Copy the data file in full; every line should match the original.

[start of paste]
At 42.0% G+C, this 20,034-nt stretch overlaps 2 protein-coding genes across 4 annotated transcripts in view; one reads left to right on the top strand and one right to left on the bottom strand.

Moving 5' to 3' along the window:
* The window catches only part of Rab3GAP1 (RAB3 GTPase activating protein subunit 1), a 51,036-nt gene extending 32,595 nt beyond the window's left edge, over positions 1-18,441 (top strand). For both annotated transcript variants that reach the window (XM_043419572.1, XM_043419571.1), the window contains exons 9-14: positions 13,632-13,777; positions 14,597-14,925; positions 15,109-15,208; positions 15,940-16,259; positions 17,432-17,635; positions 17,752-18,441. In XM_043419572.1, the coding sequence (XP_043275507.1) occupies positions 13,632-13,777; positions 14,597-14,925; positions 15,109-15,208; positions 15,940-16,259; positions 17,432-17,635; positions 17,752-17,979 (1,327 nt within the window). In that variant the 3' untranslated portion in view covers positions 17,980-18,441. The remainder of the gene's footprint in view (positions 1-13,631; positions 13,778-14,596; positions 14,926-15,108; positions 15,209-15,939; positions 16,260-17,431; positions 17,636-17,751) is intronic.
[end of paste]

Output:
At 42.0% G+C, this 20,034-nt stretch overlaps 2 protein-coding genes across 4 annotated transcripts in view; one reads left to right on the top strand and one right to left on the bottom strand.

Moving 5' to 3' along the window:
* The window catches only part of Rab3GAP1 (RAB3 GTPase activating protein subunit 1), a 51,036-nt gene extending 32,595 nt beyond the window's left edge, over positions 1-18,441 (top strand). For both annotated transcript variants that reach the window (XM_043419572.1, XM_043419571.1), the window contains exons 9-14: positions 13,632-13,777; positions 14,597-14,925; positions 15,109-15,208; positions 15,940-16,259; positions 17,432-17,635; positions 17,752-18,441. In XM_043419572.1, the coding sequence (XP_043275507.1) occupies positions 13,632-13,777; positions 14,597-14,925; positions 15,109-15,208; positions 15,940-16,259; positions 17,432-17,635; positions 17,752-17,979 (1,327 nt within the window). In that variant the 3' untranslated portion in view covers positions 17,980-18,441. The remainder of the gene's footprint in view (positions 1-13,631; positions 13,778-14,596; positions 14,926-15,108; positions 15,209-15,939; positions 16,260-17,431; positions 17,636-17,751) is intronic.